Geography policy

Geography Policy
 Help children to develop an understanding of the world around them and of the variety of human and physical conditions on the Earth’s surface.  Help children to develop an informed concern about the quality of the environment and enhance their sense of responsibility for the care of the Earth and its people.  Enable children to develop their geographical vocabulary, fieldwork and  Be met through the differentiation of tasks and materials. A small number of pupils may need specialist equipment and/or additional help to access some aspects of this subject.  Link effectively with other curriculum areas and be made more real for the children by the use of CD-ROMs, the internet and email. Objectives The teaching of units of work should incorporate:  Asking questions and developing geographical enquiry skills  Development of geographical vocabulary  Analysis and drawing conclusions  Use of a wide range of resources including maps, photographs, atlases, plans, ICT, videos, the internet, satellite images, etc  Description of place and how it fits into the wider geographical context. Investigations will cover: Two localities: a) a locality in the United Kingdom b) a locality in a country that is less economically developed c) water and its effects on landscapes and people, including the physical features of rivers or coasts, and the processes of erosion and deposition that affect them d) how settlements differ and change, including why they differ in size and character, and an issue arising from changes in land use e) an environmental issue, caused by change in an environment, and attempts to In their study of localities and themes, pupils should: a) study at a range of scales – local, regional, national b) study a range of places and environments in different parts of the world, including the United Kingdom and the European Union c) carry out fieldwork investigations outside the classroom. Content of geography at Key Stage 2 Children should:  study places and themes at different scales from local to national in the United Kingdom and overseas, and investigate how people and places are linked and how they relate to the wider world;  study how and why physical and human features are arranged as they are in a place or environment, and how people are influenced by and affect environments;  develop language skills through talking about their work and presenting their own ideas using sustained and systematic writing of different kinds;  use geographical language and draw maps and diagrams to communicate  read fiction and non-fiction, and extract information from sources such as reference books, CD-ROMS, e-mails and the internet.  work with others, listen to each other's ideas, and treat them with respect;  have opportunities to consider their own attitudes and values, and those of  develop respect for evidence and critically evaluate ideas which may or may  develop a respect for the environment and be encouraged to evaluate their own Expectations By the end of Key Stage 2, most children will be able to:  explain the physical and human characteristics of places, and their similarities  know the location of key places in the United Kingdom, Europe and the world;  explain patterns of physical and human features;  recognise how selected physical and human processes cause changes in the  describe how people can affect the environment and explain the different views held by people about environmental change;  undertake geographical investigations by asking and responding to questions and using a range of geographical enquiry skills, resources and their own observations.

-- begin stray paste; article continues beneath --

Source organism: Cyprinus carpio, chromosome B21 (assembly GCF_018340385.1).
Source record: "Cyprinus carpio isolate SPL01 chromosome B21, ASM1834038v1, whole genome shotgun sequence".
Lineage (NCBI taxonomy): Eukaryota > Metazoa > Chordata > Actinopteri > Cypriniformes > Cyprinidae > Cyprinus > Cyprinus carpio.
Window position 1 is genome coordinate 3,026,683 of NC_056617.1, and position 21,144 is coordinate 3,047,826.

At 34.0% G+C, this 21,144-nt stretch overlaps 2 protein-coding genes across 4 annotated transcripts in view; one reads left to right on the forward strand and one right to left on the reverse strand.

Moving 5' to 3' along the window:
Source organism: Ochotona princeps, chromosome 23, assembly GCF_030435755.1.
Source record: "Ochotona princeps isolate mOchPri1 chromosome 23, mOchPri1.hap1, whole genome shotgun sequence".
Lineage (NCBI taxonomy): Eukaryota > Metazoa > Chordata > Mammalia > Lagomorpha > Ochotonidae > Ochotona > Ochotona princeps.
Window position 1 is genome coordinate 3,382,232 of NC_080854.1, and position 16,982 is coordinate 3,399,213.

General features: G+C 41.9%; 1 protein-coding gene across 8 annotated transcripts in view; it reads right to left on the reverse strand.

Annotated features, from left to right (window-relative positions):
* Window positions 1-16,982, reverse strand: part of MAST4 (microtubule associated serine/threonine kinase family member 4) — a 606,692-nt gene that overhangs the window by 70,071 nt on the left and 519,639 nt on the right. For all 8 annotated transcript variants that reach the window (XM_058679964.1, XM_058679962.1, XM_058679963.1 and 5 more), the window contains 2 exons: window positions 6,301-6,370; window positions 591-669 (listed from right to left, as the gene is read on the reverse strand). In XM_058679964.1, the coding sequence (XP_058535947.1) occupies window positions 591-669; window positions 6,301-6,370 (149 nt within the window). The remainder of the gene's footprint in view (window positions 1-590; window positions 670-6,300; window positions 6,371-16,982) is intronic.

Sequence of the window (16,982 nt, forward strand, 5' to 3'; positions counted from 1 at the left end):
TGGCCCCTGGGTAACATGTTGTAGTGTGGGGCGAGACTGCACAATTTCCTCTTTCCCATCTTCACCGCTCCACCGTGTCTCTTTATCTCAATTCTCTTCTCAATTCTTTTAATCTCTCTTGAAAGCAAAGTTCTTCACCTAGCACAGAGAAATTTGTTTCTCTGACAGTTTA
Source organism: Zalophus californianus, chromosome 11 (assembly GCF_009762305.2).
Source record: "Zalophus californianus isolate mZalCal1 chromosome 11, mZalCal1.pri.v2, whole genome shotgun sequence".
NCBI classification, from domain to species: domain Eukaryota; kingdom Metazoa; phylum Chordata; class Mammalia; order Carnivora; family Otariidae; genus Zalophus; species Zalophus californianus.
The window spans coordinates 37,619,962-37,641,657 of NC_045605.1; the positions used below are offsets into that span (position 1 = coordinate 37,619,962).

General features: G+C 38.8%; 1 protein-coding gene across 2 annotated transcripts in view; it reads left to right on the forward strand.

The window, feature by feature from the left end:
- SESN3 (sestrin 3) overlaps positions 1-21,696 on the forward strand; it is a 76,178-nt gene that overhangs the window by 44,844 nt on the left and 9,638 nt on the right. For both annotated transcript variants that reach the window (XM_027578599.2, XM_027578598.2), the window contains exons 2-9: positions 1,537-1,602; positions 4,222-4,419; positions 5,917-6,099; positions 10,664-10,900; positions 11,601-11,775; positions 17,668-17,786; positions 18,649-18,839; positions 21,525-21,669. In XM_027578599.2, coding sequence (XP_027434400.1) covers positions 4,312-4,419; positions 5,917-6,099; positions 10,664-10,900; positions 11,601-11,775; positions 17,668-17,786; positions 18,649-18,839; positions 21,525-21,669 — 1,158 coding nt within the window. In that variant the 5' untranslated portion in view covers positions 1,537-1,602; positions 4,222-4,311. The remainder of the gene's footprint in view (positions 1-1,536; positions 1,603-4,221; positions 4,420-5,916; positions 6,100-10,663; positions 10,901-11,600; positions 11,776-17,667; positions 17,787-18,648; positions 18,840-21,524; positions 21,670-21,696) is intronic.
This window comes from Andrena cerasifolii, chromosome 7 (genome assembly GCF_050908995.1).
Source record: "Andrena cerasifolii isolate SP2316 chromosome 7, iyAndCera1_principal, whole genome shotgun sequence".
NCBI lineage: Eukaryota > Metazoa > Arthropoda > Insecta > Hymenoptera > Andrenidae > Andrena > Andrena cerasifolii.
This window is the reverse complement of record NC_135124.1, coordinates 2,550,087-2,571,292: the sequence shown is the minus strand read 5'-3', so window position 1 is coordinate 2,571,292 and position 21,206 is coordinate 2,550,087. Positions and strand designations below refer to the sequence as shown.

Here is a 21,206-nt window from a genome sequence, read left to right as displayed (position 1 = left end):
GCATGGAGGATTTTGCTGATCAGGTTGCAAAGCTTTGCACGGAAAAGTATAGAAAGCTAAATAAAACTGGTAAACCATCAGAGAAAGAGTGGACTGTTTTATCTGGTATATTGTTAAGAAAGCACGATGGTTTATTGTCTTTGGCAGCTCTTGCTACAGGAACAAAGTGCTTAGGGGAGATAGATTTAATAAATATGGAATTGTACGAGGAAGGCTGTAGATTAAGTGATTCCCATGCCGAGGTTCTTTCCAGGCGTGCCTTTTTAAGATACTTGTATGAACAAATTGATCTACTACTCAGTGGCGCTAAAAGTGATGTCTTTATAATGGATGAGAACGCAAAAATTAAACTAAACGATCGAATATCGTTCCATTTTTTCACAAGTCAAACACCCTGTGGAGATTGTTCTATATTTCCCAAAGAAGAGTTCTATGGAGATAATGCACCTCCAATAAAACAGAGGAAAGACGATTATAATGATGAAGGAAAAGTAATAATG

Not quite enough time

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